Over the last two decades, Brandy Borts has moved more than 40 times but she is thankful to have housing at all in one of the most expensive counties in the country. Each night, she goes home to an apartment she has inhabited for five years—her longest stint in town. The building is thick with black mold and has asbestos in the paint. She was sick for the majority of the winter.
Although Borts doesn’t have a lease and hasn’t been able to reach her landlord during the COVID-19 pandemic, she is grateful that her building was not torn down in April as planned, and that she hasn’t been kicked out. Construction was stalled in her neighborhood due to the COVID-19 pandemic. She says she feels fortunate to have a home, however unstable the situation but she is “very nervous” to lose the roof over her head.
Like Borts, many renters aren’t sure where to turn for relief. Wyoming renters and homeowners alike could face hefty bills post COVID-19, compromised credit, potential food insecurity, and for some, the prospect of homelessness.
The U.S. House of Representatives on May 15 approved the Health and Economic Recovery Omnibus Emergency Solutions Act—the most ambitious economic relief response to the novel coronavirus yet. The $3 trillion legislation designates $100 billion for emergency rental assistance and eviction protection, along with $75 billion of direct assistance for mortgage payments and other housing costs. But the bill remains stalled in the Senate.
Borts says she lucked out because while her housing is unstable, it is at least affordable, even amid the pandemic. That means she is not among the 286 households across Wyoming that have applied for renter relief through the CARES Act.
Under the Wyoming Emergency Housing Assistance Program, the Wyoming Community Development Authority (WCDA) on June 4 released an application process for financial assistance. Available to Wyoming renters and homeowners that have experienced a substantial loss of income due to COVID-19, the Wyoming Legislature allocated $15 million for the program.
Casper-based WCDA is allocating the funds to qualifying applicants whose current monthly gross household income must be equal to or less than roughly $20,000. On Thursday, 192 submissions were finalized. Applicant demographics so far paint a picture of need in Teton County—62 applications came from valley residents. The agency sent out 64 initial payouts this week totaling $65,150.
Jackson residents are no strangers to the trials of housing or food insecurity, multilayered problems exacerbated by the pandemic. Most renters were reluctant to speak to KHOL for this story, fearful of losing their housing or retribution from their landlords.
It’s a tenuous situation for many locals whose budgets just don’t fit the bill.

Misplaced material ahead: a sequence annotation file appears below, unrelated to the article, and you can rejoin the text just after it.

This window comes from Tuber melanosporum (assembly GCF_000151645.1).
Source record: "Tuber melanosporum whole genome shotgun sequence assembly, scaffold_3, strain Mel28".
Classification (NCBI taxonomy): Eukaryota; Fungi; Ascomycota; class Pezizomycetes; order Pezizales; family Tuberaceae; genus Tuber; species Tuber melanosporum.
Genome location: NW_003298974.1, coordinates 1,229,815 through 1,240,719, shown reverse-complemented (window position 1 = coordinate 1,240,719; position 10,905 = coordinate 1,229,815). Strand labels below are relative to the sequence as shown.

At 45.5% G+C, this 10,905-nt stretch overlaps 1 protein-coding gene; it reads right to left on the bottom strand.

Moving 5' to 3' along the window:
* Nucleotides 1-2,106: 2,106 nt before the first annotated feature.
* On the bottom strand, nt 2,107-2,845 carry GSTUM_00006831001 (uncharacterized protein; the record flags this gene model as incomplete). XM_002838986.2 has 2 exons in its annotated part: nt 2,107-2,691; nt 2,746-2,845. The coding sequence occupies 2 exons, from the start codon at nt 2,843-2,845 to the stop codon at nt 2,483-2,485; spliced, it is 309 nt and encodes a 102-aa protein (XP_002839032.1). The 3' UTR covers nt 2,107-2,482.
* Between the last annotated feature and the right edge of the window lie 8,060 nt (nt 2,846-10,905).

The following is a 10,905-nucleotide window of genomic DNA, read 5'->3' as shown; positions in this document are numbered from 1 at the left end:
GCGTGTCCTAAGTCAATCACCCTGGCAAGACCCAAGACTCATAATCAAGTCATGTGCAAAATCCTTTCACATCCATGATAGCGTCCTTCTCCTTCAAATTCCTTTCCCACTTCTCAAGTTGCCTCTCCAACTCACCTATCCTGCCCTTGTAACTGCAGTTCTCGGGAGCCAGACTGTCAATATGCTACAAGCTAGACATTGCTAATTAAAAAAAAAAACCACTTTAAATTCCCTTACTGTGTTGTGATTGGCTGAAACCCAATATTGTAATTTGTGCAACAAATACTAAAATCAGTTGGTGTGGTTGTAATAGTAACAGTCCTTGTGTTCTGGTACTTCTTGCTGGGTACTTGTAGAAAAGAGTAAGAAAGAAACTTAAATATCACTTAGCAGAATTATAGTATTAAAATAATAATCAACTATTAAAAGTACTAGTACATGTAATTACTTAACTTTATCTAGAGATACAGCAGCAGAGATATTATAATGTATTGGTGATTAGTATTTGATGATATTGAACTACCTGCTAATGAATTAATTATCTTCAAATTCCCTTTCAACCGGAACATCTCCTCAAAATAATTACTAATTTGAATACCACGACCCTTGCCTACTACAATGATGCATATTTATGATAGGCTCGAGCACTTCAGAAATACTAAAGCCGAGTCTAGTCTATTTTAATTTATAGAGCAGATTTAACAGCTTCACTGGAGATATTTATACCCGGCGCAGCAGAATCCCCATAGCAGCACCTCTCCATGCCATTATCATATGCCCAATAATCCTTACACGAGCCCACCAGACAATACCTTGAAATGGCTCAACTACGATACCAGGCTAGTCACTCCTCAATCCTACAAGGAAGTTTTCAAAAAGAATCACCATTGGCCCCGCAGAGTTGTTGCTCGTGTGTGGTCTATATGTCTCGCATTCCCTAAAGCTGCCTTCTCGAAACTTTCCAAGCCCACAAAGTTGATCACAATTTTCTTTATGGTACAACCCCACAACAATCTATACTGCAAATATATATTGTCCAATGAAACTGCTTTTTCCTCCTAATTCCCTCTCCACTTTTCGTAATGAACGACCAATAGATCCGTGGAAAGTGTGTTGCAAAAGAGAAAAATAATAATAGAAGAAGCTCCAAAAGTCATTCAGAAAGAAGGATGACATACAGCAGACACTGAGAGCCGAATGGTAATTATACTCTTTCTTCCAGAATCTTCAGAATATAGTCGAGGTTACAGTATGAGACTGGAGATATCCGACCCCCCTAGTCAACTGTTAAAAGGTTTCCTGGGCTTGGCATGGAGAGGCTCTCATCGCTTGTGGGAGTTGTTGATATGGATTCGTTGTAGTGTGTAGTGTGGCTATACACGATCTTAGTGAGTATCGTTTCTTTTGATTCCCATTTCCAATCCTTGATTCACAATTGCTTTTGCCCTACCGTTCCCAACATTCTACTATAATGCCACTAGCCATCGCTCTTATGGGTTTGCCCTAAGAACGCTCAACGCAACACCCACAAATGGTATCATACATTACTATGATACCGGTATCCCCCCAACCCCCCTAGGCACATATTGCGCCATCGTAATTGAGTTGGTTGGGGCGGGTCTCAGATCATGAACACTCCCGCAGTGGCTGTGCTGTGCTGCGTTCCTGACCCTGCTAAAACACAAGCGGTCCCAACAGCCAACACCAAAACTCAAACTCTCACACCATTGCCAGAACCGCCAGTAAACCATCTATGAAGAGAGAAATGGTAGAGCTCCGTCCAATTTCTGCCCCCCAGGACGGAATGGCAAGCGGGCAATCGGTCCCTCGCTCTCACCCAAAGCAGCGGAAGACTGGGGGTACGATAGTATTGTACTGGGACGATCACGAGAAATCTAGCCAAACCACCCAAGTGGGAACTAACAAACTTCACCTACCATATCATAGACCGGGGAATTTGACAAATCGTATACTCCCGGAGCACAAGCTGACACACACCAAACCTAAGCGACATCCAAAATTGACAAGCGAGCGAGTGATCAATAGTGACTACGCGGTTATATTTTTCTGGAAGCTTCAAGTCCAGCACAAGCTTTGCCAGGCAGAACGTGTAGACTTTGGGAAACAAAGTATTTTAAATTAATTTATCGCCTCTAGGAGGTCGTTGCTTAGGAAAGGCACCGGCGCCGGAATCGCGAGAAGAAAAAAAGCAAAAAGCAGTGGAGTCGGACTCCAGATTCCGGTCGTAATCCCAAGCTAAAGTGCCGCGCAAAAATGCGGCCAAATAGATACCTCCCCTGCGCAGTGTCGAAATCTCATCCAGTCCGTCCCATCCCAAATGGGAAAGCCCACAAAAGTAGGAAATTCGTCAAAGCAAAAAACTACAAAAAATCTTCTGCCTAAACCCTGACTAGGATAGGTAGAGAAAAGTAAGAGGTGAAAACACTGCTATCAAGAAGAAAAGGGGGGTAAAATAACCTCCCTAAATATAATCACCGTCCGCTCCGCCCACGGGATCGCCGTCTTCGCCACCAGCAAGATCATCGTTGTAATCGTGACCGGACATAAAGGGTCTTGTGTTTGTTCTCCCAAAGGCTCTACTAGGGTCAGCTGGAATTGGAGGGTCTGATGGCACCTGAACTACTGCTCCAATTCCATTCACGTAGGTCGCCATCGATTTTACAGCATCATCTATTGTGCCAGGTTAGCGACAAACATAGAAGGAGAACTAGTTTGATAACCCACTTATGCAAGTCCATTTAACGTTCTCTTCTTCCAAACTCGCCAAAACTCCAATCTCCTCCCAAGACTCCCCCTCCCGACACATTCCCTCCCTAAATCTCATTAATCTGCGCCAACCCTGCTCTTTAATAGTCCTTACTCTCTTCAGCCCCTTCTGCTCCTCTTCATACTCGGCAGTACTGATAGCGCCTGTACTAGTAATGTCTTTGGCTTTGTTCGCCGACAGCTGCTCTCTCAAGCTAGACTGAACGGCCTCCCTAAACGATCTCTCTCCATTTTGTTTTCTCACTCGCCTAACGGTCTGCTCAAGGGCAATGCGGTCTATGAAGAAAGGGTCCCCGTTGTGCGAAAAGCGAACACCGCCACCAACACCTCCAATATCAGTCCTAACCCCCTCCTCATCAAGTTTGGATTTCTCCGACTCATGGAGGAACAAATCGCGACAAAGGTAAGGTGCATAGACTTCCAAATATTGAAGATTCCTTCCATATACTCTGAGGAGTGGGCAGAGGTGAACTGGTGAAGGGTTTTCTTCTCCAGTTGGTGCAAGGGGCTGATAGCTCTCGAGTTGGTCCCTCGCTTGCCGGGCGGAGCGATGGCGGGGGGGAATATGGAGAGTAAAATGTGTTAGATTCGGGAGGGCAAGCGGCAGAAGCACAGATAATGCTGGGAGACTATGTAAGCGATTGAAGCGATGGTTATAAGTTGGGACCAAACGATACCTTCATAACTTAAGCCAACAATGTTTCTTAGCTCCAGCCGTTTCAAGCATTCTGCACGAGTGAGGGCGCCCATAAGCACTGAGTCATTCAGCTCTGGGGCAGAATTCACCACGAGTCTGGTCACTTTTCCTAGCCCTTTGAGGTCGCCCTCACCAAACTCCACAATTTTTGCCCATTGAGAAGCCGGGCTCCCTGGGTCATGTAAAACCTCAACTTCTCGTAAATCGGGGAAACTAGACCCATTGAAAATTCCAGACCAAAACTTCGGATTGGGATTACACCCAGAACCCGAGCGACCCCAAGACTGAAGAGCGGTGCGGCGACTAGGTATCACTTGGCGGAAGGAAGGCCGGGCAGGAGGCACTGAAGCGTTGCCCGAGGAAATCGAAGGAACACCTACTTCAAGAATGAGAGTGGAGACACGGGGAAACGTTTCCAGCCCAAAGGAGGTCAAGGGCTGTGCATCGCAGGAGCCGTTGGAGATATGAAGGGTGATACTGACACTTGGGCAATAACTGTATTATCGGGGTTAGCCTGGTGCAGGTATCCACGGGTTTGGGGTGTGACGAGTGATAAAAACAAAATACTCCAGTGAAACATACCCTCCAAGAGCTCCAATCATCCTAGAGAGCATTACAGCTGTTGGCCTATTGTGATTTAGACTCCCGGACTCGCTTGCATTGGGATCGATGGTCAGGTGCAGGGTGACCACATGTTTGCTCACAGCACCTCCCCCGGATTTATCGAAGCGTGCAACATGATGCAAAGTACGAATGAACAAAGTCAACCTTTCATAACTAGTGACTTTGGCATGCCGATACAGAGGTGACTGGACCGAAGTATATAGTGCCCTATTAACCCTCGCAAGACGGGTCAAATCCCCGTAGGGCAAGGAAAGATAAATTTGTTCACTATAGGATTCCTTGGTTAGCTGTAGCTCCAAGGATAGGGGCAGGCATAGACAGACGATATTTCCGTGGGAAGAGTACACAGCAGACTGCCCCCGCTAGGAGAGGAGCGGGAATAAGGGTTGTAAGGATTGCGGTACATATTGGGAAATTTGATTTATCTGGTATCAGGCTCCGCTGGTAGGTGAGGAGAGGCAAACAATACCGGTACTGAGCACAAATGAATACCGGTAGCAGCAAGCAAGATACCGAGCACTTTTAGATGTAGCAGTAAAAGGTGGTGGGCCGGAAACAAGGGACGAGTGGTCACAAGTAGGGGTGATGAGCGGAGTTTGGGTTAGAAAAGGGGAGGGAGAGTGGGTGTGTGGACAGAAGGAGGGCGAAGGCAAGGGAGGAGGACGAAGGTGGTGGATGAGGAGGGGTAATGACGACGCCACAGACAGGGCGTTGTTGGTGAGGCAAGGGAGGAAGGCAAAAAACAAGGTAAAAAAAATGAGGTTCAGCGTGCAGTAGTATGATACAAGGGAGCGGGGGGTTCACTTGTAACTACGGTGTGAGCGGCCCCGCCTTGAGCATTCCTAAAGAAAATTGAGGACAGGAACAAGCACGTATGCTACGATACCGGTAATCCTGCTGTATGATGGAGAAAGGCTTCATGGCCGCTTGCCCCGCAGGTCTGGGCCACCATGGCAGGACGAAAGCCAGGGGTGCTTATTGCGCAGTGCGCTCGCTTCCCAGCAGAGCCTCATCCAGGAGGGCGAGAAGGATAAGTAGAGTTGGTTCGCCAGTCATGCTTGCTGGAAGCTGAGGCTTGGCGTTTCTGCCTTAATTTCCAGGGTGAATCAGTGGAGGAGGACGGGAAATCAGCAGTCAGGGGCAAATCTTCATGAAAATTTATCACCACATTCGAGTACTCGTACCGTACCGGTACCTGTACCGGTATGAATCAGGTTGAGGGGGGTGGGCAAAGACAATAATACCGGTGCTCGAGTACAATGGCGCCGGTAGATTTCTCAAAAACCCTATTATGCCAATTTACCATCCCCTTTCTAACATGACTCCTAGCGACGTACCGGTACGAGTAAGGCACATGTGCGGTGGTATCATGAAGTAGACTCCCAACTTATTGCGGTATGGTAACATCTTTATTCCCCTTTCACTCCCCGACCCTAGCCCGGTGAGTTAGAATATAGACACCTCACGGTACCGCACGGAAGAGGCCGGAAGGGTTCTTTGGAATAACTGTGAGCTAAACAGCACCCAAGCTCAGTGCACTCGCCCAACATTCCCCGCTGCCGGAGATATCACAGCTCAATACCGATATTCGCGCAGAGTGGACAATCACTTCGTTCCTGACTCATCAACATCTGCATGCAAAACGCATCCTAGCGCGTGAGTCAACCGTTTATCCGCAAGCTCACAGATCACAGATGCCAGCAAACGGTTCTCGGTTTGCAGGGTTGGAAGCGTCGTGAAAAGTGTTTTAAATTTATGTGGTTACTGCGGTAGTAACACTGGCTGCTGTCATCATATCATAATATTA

The cost of living in Teton County is 61 percent higher than the statewide average, according to Wyoming’s Cost of Living Index. The culprit: housing, which weighs in at 48.4 percent, the largest of six categories measured by the state’s Economic Analysis Division.
Housing costs, meanwhile, continue to rise. Rental rates rose 6.5 percent for apartments and 2.7 percent for houses last year in Teton County. Median family income increased by 8.3 percent in 2019, but that is in contrast to only 3.7 percent in 2018, according to the Department of Housing and Urban Development. The subtext to this data: Teton County leads the nation in per capita income and that is skewed by the county’s top earners. In other words, the rise in median income does not reflect the reality of what “average” folks are bringing home. “Teton County’s unprecedented-in-world-history income levels are due to its unprecedented-in-world-history levels of investment income,” wrote economist and Jackson Town Councilor Jonathan Schechter on his blog Cothrive.
A window into those average earners’ realities: In January, 1,190 county households (or 2,586 people) had applications for affordable housing on file with the Housing Department. More than four hundred of those were cost-burdened, meaning that more than 30 percent of their income went toward housing.
For those out of work due to COVID, this is unmanageable. In May, 15 percent of Teton County residents were unemployed, according to the Wyoming Department of Workforce Services. Compare that to the county’s 2.9 percent unemployment rate in May 2019.
“We are stuck. There is nowhere to go.”
During the shutdown, Renee Knutson remembers crying a handful of times when she left the grocery store. Her hours had just been cut at her job providing after-school support to students and she was stunned by the increasing cost of basic staples. Now she and her husband are taking advantage of food resources. Every Wednesday they pick up free dinner from the Presbyterian church.
The couple has rented at Blair Place for seven years. When they moved into their two-bed, two-bath abode, they were paying $1,250 per month. A few years later, their rent jumped to $1,890—more than 25 percent of their income.
When their one-year lease ran out toward the beginning of the pandemic, they had to make some hard choices. Their landlord, Todd Oliver, stepped in to help, allowing a month-to-month agreement that honored their current rate, and lowering the planned price increase for their unit.
Oliver acknowledges housing is not optional. He is working with his tenants because “people have to have a place to lay their heads at night.”
Given the contentious history of rental hikes at the complex—Oliver raised rents roughly 40 percent in 2015—the halt on rent increases and price freezes alone was “huge,” Knutson said. Living paycheck-to-paycheck, the couple had one less thing to worry about.
Meanwhile, Knutson’s husband continues to search for affordable, long-term housing in his spare time but anything in the couple’s price range is typically gone before they can arrange a showing around their work schedules.
Knutson was unaware of the application process for funding help, but suspects she and her husband wouldn’t be eligible for assistance since they have been living off his income as a full-time employee for UPS. The couple has never qualified for affordable housing through the Housing Authority or the Housing Trust.